— The latest post in the Church of the Brethren’s Nigeria blog shares “Stories from Maiduguri” by Roxane Hill. The stories and pictures come from a recent visit to the city of Maiduguri in northeast Nigeria by Roxane and Carl Hill, and feature an interview with a young peace activist and the stories of three young women who escaped after having been captured by Boko Haram. Find the blogpost at https://blog.brethren.org/category/nigeria .
— The Global Food Initiative (GFI) has announced a change in the membership of its review panel. “We wish to thank Tara Mathur of Wichita (Kan.) First Church of the Brethren for her service,” said an announcement in the GFI fall newsletter. “Taking Tara’s place on the panel will be Pat Krabacher of New Carlisle (Ohio) Church of the Brethren.” Mathur works for Worker Rights Consortium, an organization that monitors compliance with labor standards in the production of garments made around the world for consumers in the US. Krabacher has been a Brethren Volunteer Service worker involved with the Nigeria Crisis Response and with Brethren programs in Haiti. Find out more at www.brethren.org/gfi .
— Jan. 20 is the opening date to register for the 2020 National Young Adult Conference, to be held May 22-25 at Montreat (N.C.) Conference Center. The theme is “Love in Action” (Romans 12:9-18). Speakers will include Drew Hart, Paul Shaffer, and Richard Zapata, among others. Worship coordinators are Jessie Houff and Tim Heishman. Music coordinator is Jacob Crouse. The planning team is the Young Adult Steering Committee: Emmett Witkovsky-Eldred, Briel Slocum, Jenna Walmer, Karly Eichenauer, Krystal Bellis, and Mario Cabrera. Registration cost varies depending on the participant’s travel distance. Some scholarship assistance may be available. “Early bird” registration discount is available during January only. The conference is for participants ages 18 to 35. Infants up to 12 months old are welcome with a parent participant; childcare is not provided, contact the Youth and Young Adult Ministries office at firstname.lastname@example.org . Registration and more information will be posted at www.brethren.org/yac .
— The fall issue of “Bridges,” the Church of the Brethren youth and young adult online newsletter, is now available at https://issuu.com/brethrenyya/docs/bridge_newsletter_fall2019/6 .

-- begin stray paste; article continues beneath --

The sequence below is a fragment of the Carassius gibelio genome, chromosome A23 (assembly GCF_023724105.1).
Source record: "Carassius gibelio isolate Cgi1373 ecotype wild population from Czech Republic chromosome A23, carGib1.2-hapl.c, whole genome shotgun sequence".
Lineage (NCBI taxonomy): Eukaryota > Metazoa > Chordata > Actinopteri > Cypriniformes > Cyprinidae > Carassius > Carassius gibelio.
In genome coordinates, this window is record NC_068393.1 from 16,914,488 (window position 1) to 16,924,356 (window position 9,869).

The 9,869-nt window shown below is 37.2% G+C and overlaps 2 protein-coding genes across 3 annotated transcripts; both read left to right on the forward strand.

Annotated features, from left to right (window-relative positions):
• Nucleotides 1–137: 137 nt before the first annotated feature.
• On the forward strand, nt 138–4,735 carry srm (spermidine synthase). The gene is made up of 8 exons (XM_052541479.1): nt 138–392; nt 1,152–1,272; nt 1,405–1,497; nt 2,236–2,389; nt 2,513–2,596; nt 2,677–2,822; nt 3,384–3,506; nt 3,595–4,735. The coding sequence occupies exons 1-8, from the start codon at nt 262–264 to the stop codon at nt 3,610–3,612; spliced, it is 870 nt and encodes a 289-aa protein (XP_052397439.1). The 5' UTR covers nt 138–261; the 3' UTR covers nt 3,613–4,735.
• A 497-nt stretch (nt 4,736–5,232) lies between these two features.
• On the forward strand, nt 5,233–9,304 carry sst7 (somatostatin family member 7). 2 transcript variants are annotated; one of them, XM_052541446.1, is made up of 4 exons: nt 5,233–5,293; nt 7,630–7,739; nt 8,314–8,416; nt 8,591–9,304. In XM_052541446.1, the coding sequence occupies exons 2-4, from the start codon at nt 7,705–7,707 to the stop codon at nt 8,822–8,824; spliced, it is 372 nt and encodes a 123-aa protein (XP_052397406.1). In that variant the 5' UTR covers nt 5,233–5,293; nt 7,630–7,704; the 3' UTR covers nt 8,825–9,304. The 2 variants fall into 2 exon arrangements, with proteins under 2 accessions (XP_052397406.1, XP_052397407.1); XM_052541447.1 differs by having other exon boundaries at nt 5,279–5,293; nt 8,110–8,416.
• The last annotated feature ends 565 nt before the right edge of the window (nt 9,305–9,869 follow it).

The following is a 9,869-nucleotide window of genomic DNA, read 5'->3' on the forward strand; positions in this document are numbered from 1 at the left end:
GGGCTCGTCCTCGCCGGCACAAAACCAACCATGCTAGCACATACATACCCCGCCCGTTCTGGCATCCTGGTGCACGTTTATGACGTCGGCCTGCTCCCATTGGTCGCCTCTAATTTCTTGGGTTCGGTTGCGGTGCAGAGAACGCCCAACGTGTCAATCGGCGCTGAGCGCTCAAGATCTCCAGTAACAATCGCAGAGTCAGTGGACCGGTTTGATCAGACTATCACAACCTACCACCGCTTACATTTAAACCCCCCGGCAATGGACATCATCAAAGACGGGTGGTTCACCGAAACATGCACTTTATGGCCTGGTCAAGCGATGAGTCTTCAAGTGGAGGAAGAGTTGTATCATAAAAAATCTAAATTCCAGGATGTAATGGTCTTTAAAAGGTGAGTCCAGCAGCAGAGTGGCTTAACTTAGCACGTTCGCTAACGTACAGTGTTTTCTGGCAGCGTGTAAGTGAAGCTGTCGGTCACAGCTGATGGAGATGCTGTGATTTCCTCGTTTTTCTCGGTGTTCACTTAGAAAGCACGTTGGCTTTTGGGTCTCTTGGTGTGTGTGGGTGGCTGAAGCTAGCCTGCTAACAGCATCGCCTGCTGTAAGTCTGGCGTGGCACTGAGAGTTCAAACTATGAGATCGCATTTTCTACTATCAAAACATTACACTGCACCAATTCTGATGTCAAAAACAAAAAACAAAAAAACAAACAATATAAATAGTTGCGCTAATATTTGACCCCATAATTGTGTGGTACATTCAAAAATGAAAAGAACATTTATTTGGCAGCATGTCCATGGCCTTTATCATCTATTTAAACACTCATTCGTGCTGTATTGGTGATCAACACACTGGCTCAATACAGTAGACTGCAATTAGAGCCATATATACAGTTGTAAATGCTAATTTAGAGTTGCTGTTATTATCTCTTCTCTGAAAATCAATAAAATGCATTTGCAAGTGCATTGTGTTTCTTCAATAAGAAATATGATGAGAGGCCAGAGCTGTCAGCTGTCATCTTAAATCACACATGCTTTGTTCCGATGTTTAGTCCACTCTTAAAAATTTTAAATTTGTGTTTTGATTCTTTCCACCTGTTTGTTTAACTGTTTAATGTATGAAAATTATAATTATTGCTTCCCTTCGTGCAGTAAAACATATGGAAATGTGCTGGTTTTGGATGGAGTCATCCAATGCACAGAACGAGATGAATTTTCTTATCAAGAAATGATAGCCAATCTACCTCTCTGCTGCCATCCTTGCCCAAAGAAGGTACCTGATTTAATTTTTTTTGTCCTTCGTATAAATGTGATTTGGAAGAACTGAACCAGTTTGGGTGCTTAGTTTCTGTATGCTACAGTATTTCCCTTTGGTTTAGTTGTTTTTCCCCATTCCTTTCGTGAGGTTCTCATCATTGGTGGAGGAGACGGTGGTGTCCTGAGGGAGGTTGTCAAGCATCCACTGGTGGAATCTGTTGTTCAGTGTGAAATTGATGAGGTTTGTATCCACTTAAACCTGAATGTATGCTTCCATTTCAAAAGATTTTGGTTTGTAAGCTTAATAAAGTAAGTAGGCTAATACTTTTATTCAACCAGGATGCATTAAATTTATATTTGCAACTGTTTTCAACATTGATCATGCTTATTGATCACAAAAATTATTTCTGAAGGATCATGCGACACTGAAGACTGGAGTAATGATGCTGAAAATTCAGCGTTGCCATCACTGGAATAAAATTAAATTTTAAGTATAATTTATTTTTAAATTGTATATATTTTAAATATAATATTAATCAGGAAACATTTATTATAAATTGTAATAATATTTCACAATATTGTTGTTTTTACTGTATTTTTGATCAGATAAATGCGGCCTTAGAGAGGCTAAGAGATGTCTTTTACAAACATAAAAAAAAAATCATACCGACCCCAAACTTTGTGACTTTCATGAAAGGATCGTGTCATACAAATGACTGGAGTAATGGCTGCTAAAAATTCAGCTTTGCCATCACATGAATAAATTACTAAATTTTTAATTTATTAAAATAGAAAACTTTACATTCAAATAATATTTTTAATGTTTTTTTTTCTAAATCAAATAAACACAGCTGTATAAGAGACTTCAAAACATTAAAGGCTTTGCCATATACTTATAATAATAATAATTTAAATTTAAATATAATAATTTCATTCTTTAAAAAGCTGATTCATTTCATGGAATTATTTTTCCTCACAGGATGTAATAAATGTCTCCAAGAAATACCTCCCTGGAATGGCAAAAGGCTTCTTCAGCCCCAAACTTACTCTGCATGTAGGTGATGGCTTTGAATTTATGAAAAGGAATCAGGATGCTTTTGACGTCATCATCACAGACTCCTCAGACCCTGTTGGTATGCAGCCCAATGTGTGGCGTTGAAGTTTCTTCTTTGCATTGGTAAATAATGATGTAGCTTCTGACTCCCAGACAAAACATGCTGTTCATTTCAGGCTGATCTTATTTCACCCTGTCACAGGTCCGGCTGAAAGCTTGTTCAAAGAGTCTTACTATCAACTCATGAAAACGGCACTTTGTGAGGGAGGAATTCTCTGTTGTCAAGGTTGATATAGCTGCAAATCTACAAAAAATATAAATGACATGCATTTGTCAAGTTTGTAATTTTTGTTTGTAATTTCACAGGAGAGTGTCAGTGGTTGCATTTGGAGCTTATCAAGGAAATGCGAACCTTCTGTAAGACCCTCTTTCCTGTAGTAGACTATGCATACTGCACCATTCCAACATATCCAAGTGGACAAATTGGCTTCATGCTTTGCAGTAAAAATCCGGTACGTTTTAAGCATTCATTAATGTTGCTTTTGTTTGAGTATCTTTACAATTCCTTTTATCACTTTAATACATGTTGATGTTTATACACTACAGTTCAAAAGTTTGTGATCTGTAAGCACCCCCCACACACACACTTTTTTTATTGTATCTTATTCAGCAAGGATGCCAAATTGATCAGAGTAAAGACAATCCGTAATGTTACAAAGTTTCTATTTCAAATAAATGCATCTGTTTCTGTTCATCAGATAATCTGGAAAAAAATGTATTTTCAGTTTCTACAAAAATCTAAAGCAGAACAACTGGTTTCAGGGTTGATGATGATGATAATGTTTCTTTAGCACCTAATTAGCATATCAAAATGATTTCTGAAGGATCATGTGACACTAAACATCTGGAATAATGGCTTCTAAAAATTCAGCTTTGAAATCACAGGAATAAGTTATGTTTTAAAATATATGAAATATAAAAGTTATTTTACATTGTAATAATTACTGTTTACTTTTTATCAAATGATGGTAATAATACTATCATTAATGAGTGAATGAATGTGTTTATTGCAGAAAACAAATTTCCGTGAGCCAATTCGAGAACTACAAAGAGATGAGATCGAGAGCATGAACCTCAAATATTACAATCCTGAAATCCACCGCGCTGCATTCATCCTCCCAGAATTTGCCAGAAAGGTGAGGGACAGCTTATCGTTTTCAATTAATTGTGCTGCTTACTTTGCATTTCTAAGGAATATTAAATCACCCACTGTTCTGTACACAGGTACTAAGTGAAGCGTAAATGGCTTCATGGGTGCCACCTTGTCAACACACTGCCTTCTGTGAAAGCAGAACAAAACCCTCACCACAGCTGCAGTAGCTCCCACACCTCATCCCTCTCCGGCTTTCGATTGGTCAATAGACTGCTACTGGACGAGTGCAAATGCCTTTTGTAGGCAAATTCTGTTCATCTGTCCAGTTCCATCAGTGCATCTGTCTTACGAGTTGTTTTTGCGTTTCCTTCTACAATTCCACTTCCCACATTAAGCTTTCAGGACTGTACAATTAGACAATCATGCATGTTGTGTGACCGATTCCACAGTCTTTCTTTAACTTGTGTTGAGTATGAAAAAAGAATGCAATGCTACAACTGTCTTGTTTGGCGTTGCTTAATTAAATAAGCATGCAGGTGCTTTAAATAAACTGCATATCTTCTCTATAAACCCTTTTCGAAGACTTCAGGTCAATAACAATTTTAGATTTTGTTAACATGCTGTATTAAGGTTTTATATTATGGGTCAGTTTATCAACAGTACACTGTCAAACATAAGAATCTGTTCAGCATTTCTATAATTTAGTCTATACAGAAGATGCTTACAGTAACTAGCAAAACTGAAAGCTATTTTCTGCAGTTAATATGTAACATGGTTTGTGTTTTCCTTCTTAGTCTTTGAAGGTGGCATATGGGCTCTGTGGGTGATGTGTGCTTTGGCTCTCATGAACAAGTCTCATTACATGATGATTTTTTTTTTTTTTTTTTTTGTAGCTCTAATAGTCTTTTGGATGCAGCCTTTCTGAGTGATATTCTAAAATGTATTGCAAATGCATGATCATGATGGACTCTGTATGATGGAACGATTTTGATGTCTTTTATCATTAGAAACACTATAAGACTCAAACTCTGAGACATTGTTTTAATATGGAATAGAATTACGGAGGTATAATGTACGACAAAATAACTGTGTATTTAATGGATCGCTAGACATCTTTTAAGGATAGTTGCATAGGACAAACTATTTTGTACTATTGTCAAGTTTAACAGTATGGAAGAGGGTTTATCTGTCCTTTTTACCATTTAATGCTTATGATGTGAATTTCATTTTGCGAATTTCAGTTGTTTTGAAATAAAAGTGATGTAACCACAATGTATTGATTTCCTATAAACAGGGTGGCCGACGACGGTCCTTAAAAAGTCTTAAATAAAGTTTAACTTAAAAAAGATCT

— On Dec. 22, Luray (Va.) Church of the Brethren will dedicate a peace pole to the memory of pastor Rebecca Harding who served the congregation from 2012 until her death in 2015.
— “The Prairie Farmer” publication has featured a story on two Church of the Brethren men in Polo, Ill., and the 15-year-old Growing Project that is supported by several northern Illinois congregations. The article titled “How One Illinois Farm Community Feeds Another in Nicaragua” highlights the work of Jim Schmidt and Bill Hare. Find it at www.farmprogress.com/farm-life/how-one-illinois-farm-community-feeds-another-nicaragua .
— On Jan. 20, 2020, a Martin Luther King Jr. Day Celebration on the theme “Celebrating the Dream, Continuing the Journey,” will be held in the Bridgewater, Va., area and on the campus of Bridgewater College, according to the Shenandoah District e-newsletter: “The event begins at Oakdale Park, where guest speakers will give their remarks, and will be followed by a march of event attendees from the park to the college campus.”
— At its December meeting, the Brethren World Mission group reviewed Church of the Brethren mission projects that it supports. The organization, which is independent of the Church of the Brethren denominational mission program, works to offer funding to mission efforts. Actions taken at the meeting include approval of $2,200 to assist with a mission trip to the Democratic Republic of Congo (DRC) in early 2020; $1,650 to help with the Gesenyi building project in Rwanda; $3,000 for church planting in Venezuela and $5,000 to reimburse Global Mission and Service for funds spent on a vehicle purchase for the emerging church in Venezuela. The group also elected officers for 2020: Bob Kettering, chair; Eric Reamer, vice chair; Phil Hollinger, treasurer; Carolyn Fitzkee, financial secretary; Dennis Garrison, recording secretary.